It is clear that technology has and will continue to play an increasingly important role in exploration and discovery, and as explorers we must continue to adapt and keep up-to-date as new gear, tools, and methods are developed. As we continue to grow and expand our worldwide associations and exchanges without the burdens of borders and protocol that hamper most organizations, it appears increasingly clear that technology will provide exploration the ability to continue to play an ever greater role going forward, one that will help to determine how best to balance resources and sustain environments. Undoubtedly exploration will remain central in fostering these discoveries.
Even with this plethora of new devices, exploration remains a challenging endeavor. Although technical advances have facilitated access to many previously unattainable regions, the extremely volatile natural environments of some of the Earth’s (and beyond), more remote spots pose substantial logistical problems for some areas and these remain capricious and elusive. There is still much to explore.
Co-founders Lorie Karnath and Tim Lavery in the William Morris room of the castle, the intended primary exhibition space.
The Charleville Castle seems like a stunning place for the museum, but also very ambitious. Why go for a castle rather than, say, a shiny new building more designed for your needs?
The idea of a museum is to share an experience with the viewer. I have often wondered about organizations dedicated towards inciting enthusiasm for exploration and field research that ensconce themselves in “shiny” or not buildings, located in urban centers. The Charleville Castle is the perfect venue for the Museum of Exploration, the visit to the site in itself inspires the spirit of adventure, exploration, and discovery.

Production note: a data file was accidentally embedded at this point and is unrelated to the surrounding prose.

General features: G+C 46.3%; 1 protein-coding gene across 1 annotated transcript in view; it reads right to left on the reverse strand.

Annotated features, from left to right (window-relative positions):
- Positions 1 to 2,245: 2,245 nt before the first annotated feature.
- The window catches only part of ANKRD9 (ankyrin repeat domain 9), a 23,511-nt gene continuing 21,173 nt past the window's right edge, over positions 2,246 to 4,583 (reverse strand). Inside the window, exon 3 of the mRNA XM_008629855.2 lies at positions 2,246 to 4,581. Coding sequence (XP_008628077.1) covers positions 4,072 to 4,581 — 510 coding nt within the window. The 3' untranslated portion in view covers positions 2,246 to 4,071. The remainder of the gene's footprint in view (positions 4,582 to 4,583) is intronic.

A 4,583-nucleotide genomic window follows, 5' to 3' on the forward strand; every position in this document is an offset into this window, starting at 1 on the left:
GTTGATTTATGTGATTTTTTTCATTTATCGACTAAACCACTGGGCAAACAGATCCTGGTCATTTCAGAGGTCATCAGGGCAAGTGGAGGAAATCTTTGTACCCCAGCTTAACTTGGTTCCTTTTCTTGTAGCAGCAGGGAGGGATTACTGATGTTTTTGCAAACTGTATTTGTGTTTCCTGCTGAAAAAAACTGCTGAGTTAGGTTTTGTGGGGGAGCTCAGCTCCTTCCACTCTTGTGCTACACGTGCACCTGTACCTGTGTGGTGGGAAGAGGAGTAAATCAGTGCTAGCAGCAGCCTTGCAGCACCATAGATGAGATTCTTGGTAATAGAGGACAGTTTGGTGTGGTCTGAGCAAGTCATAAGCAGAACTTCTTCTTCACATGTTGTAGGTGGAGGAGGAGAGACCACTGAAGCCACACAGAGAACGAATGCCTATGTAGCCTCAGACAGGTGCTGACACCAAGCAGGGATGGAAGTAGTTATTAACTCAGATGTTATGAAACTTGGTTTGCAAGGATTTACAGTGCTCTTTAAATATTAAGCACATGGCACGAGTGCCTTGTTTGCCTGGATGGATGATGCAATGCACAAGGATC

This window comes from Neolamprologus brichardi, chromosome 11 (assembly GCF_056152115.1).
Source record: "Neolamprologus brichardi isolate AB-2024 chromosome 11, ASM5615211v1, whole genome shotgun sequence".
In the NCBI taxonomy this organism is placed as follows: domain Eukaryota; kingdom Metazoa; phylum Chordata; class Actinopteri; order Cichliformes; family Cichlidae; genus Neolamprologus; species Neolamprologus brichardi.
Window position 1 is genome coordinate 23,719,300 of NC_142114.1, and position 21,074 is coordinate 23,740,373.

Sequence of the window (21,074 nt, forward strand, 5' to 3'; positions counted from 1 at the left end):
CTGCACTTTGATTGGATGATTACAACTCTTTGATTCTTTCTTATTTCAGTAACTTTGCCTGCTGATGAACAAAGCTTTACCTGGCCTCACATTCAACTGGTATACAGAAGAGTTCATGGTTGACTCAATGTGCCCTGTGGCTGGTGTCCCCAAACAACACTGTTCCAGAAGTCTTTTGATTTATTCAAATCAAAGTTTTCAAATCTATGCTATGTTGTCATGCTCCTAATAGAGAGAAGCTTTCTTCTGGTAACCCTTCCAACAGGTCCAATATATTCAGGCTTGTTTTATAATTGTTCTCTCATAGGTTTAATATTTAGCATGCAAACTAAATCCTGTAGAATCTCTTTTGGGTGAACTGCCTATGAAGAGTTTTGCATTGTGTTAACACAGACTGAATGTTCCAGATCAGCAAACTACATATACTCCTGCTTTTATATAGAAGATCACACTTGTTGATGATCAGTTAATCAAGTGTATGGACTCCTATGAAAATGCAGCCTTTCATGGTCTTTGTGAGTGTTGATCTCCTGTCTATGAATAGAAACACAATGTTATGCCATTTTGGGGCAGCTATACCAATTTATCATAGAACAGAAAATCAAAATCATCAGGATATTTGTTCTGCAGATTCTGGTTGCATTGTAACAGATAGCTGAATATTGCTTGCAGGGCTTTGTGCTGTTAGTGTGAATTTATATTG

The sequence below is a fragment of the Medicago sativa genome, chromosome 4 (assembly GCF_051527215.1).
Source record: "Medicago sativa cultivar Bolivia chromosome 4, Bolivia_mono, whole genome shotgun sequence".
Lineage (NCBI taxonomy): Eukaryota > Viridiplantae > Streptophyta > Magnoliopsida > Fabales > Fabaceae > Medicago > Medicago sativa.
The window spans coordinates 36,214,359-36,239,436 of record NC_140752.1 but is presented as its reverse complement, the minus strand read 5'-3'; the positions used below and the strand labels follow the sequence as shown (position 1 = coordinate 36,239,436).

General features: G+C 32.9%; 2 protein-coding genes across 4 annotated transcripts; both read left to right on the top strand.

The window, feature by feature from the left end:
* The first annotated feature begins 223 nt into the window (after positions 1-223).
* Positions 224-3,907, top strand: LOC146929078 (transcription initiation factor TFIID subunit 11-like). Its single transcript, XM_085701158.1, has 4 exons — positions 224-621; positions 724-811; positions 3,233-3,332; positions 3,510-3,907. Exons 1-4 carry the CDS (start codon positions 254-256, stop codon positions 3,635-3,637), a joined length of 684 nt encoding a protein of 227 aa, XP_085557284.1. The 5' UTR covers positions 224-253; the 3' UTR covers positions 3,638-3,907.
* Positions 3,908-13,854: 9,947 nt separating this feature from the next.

This castle located in the midst of a primordial woods, which were once the hunting grounds of druids, is the former home of explorer/naturalist Charles Howard-Bury — it served as the base for many of his expeditions. At the same time the terms and definitions of a museum are changing. It is perhaps particularly apt that the Explorers Museum is exploring new ways of conducting museum work, new forms of research, collections, exhibitions, and public service for curation. Our program will have both actual and virtual components. We are working on a virtual collection including some 3D objects, which tell inspiring stories that can be shared with many more than any walk-in museum could accommodate.
However, it is real objects that draw people because of their inspirational value. No virtual representation is ever as powerful as the real thing. In the choice of Charleville Castle as the exhibition space, one traverses the courtyard where tents were set up in preparation for the first Everest Reconnaissance Expedition, walks the halls where maps were spread to plan itineraries, so the visitor is able to experience the real thing before even viewing the exhibit underway. It is not just the objects themselves that are the focus of attention, but the everlasting life of the person or people associated with these that stimulate and provoke. It is these stories that we intend to tell.
I know that it’s in its initial stages, but what could you tell us about upcoming exhibitions/projects of the museum?
In its first year the museum projects will tie in closely to Charles Howard-Bury, the former resident of the castle. As Howard-Bury was a noted naturalist and adept alpinist, there will be significant focus on mountain exploration in particular. Near term we will be recognizing some young explorers and their recent expeditions that in fact retraced one of the Howard-Bury expeditions. An exhibit is planned for late summer that will highlight much Howard-Bury’s contributions to the realm of exploration, as well as other historical mountain achievements. The event will also celebrate a number of present day explorers who through exploration have been particularly instrumental in expanding our knowledge and understanding of mountains.